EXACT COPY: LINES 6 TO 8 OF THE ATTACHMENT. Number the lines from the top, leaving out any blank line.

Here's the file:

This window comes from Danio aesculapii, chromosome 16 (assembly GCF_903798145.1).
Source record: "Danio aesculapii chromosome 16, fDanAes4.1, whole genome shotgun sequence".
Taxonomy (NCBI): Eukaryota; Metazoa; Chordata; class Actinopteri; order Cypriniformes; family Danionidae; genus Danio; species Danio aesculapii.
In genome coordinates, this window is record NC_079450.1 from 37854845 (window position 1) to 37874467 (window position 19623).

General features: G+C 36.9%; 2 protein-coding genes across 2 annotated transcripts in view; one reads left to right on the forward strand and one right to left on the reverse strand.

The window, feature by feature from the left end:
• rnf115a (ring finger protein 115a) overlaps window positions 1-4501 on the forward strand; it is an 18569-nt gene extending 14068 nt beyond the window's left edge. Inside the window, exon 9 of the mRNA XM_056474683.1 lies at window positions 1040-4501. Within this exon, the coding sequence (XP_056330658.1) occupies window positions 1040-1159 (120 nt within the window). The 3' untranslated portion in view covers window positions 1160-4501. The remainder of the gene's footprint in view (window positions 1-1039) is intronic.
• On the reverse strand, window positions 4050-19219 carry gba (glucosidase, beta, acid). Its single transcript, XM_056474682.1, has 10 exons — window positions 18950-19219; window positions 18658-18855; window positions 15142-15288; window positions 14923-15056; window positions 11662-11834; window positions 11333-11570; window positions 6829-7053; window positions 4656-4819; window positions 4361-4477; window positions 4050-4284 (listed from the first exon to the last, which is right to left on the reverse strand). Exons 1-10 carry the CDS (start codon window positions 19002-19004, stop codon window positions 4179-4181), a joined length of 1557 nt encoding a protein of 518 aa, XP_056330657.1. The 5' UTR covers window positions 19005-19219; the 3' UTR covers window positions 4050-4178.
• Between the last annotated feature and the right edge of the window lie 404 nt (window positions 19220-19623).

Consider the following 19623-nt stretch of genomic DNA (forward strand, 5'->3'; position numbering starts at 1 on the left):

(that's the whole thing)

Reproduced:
The window, feature by feature from the left end:
• rnf115a (ring finger protein 115a) overlaps window positions 1-4501 on the forward strand; it is an 18569-nt gene extending 14068 nt beyond the window's left edge. Inside the window, exon 9 of the mRNA XM_056474683.1 lies at window positions 1040-4501. Within this exon, the coding sequence (XP_056330658.1) occupies window positions 1040-1159 (120 nt within the window). The 3' untranslated portion in view covers window positions 1160-4501. The remainder of the gene's footprint in view (window positions 1-1039) is intronic.
• On the reverse strand, window positions 4050-19219 carry gba (glucosidase, beta, acid). Its single transcript, XM_056474682.1, has 10 exons — window positions 18950-19219; window positions 18658-18855; window positions 15142-15288; window positions 14923-15056; window positions 11662-11834; window positions 11333-11570; window positions 6829-7053; window positions 4656-4819; window positions 4361-4477; window positions 4050-4284 (listed from the first exon to the last, which is right to left on the reverse strand). Exons 1-10 carry the CDS (start codon window positions 19002-19004, stop codon window positions 4179-4181), a joined length of 1557 nt encoding a protein of 518 aa, XP_056330657.1. The 5' UTR covers window positions 19005-19219; the 3' UTR covers window positions 4050-4178.